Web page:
The World of Computer Science (Featuring Free Resources & Programs)

The+World+of+Computer+Science+%28Featuring+Free+Resources+%26+Programs%29

Udemy

Daphne Han

In a digital age of technological innovations, computer science is becoming an increasingly popular major and programming is a skill that many companies look for in prospective employees. It is incredibly important for people to understand how their technology works in order for them to shape the future of our society.

What is computer science? Well, to put it in simple terms: it’s the study of computers and computational systems. Computer science deals with mainly software, unlike electrical or computer engineers. There are many different areas where computer science can be utilized. A relevant example of how computer science can be utilized is in predicting the outbreak and spread of disease by collecting and analyzing data and then modeling the population to create a simulation of the spread of disease. Computational linguistics is a field where computer systems that deal with the human language are developed. Computational linguists deal with speech recognition (ex: Siri or Alexa), machine translation (ex: translating software such as Google Translate), checking grammar (ex: Grammarly or the recognition systems in place in Microsoft Word or Google Docs), and much more. Computer science can also be combined with neuroscience to investigate how the brain works via mathematical models and analysis. Many people also utilize their computer science skills to create start-ups that meet certain societal needs such as programs for mental health, detection of natural disasters or crime scenes, programs for education, etc. There are an endless amount of ways computer science can be utilized in other fields and that freedom and potential is what makes computer science so popular at the moment.

During quarantine, I’ve gotten the opportunity to brush up on my own coding skills. Although it seems intimidating at first, it’s easy to get the basics of coding down if you consistently practice everyday. I have had problems with this since I’ve been on-and-off with consistent learning and practicing for the past few years so my skills are a bit rusty in some areas. However, in my journey to learning coding, I have found some amazing organizations and resources that can help you get started. I have compiled a list here below:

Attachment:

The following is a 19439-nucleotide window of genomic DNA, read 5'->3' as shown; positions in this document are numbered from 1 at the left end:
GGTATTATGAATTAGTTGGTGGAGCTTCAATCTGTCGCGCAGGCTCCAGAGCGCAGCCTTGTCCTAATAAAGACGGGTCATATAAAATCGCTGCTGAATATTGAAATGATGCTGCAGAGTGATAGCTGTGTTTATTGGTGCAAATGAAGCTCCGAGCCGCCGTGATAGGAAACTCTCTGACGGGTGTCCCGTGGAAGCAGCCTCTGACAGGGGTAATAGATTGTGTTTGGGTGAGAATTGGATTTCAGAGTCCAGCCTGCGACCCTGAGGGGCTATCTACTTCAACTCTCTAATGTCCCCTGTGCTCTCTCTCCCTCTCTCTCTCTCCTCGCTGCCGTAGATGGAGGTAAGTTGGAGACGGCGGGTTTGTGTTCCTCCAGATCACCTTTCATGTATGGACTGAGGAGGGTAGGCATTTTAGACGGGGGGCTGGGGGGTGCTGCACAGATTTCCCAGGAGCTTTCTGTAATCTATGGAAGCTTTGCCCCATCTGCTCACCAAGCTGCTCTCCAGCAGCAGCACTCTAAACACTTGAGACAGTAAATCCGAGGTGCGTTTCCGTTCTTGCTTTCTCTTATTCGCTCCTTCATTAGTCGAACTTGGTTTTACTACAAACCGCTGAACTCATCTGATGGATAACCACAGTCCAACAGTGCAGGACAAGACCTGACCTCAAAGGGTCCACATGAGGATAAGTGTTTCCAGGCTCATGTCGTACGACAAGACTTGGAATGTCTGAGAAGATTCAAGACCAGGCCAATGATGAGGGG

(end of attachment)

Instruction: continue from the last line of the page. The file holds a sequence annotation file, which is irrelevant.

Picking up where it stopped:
Free Learning Resources

Khan Academy

Khan Academy

Khan Academy is an amazing website that offers a variety of full AP and non-AP courses for free. Khan Academy has a section for computing which contains courses such as AP Computer Science Principles, Hour of Code, computer science, etc. It is a great resource!

Codecademy

Codecademy

Codecademy is a website that offers free tutorials for a variety of computer programming languages such as Java, Python, R, C++, Swift, etc. The site has a free version and a paid version (where you can get unlimited access to practices and extra lessons). The free version is a good place to learn the basics and get started. I personally used Codecademy to learn R last summer.

Code.org

Code.org


Code.org is an amazing online learning resource that is geared towards all grade levels and mostly beginners. There are video lessons, fun practice activities, block and typing programming, and etc. It is a great online resource for beginners!

Coursera

Coursera

Coursera is an online website that is partnered with over hundreds of universities across the country and offers a variety of courses. There are hundreds of computer science courses offered on Coursera that go over various languages and aspects of computer science and are taught by professors from various universities. It is a great resource for people who want a more “classroom-like” feel to learning computer science. However, if you want an official certification that you have completed a course, you will have to pay (price varies depending on course and institution).